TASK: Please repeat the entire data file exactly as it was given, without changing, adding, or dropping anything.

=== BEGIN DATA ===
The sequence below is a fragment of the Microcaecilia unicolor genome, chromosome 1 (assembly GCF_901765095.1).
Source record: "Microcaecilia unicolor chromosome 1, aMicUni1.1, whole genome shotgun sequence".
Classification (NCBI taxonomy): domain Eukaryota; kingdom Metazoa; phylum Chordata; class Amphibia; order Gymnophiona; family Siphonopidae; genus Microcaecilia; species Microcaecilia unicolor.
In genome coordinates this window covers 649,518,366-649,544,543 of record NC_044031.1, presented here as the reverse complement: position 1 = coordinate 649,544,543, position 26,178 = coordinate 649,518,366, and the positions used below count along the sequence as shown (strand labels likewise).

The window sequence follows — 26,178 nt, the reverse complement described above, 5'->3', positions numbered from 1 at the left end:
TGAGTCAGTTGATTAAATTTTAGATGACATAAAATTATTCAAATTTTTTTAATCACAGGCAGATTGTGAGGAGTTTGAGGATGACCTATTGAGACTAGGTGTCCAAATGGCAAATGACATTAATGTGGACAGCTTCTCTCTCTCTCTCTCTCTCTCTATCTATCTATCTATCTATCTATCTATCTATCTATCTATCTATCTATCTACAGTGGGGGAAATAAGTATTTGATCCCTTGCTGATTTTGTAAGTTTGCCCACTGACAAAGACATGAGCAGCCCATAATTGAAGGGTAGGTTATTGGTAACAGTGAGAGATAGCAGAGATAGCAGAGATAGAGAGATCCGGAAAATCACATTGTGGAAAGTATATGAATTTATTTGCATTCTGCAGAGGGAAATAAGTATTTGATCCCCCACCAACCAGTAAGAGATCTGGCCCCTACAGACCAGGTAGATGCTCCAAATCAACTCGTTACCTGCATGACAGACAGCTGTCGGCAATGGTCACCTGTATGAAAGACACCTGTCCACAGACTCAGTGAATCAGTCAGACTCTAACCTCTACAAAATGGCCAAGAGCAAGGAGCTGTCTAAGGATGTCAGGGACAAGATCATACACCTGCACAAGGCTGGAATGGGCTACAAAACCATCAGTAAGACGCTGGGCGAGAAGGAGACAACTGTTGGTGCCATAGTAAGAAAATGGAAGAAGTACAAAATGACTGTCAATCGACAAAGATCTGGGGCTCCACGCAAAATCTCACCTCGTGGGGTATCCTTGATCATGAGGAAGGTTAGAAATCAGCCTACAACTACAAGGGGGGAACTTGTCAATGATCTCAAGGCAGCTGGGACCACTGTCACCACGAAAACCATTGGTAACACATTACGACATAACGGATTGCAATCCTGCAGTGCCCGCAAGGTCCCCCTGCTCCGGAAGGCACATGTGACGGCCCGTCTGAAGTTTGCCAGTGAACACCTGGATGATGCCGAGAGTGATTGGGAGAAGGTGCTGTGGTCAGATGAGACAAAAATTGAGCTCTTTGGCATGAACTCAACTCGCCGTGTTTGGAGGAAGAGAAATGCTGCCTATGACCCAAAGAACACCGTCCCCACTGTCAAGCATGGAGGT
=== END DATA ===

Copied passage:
The sequence below is a fragment of the Microcaecilia unicolor genome, chromosome 1 (assembly GCF_901765095.1).
Source record: "Microcaecilia unicolor chromosome 1, aMicUni1.1, whole genome shotgun sequence".
Classification (NCBI taxonomy): domain Eukaryota; kingdom Metazoa; phylum Chordata; class Amphibia; order Gymnophiona; family Siphonopidae; genus Microcaecilia; species Microcaecilia unicolor.
In genome coordinates this window covers 649,518,366-649,544,543 of record NC_044031.1, presented here as the reverse complement: position 1 = coordinate 649,544,543, position 26,178 = coordinate 649,518,366, and the positions used below count along the sequence as shown (strand labels likewise).

The window sequence follows — 26,178 nt, the reverse complement described above, 5'->3', positions numbered from 1 at the left end:
TGAGTCAGTTGATTAAATTTTAGATGACATAAAATTATTCAAATTTTTTTAATCACAGGCAGATTGTGAGGAGTTTGAGGATGACCTATTGAGACTAGGTGTCCAAATGGCAAATGACATTAATGTGGACAGCTTCTCTCTCTCTCTCTCTCTCTCTATCTATCTATCTATCTATCTATCTATCTATCTATCTATCTATCTATCTACAGTGGGGGAAATAAGTATTTGATCCCTTGCTGATTTTGTAAGTTTGCCCACTGACAAAGACATGAGCAGCCCATAATTGAAGGGTAGGTTATTGGTAACAGTGAGAGATAGCAGAGATAGCAGAGATAGAGAGATCCGGAAAATCACATTGTGGAAAGTATATGAATTTATTTGCATTCTGCAGAGGGAAATAAGTATTTGATCCCCCACCAACCAGTAAGAGATCTGGCCCCTACAGACCAGGTAGATGCTCCAAATCAACTCGTTACCTGCATGACAGACAGCTGTCGGCAATGGTCACCTGTATGAAAGACACCTGTCCACAGACTCAGTGAATCAGTCAGACTCTAACCTCTACAAAATGGCCAAGAGCAAGGAGCTGTCTAAGGATGTCAGGGACAAGATCATACACCTGCACAAGGCTGGAATGGGCTACAAAACCATCAGTAAGACGCTGGGCGAGAAGGAGACAACTGTTGGTGCCATAGTAAGAAAATGGAAGAAGTACAAAATGACTGTCAATCGACAAAGATCTGGGGCTCCACGCAAAATCTCACCTCGTGGGGTATCCTTGATCATGAGGAAGGTTAGAAATCAGCCTACAACTACAAGGGGGGAACTTGTCAATGATCTCAAGGCAGCTGGGACCACTGTCACCACGAAAACCATTGGTAACACATTACGACATAACGGATTGCAATCCTGCAGTGCCCGCAAGGTCCCCCTGCTCCGGAAGGCACATGTGACGGCCCGTCTGAAGTTTGCCAGTGAACACCTGGATGATGCCGAGAGTGATTGGGAGAAGGTGCTGTGGTCAGATGAGACAAAAATTGAGCTCTTTGGCATGAACTCAACTCGCCGTGTTTGGAGGAAGAGAAATGCTGCCTATGACCCAAAGAACACCGTCCCCACTGTCAAGCATGGAGGT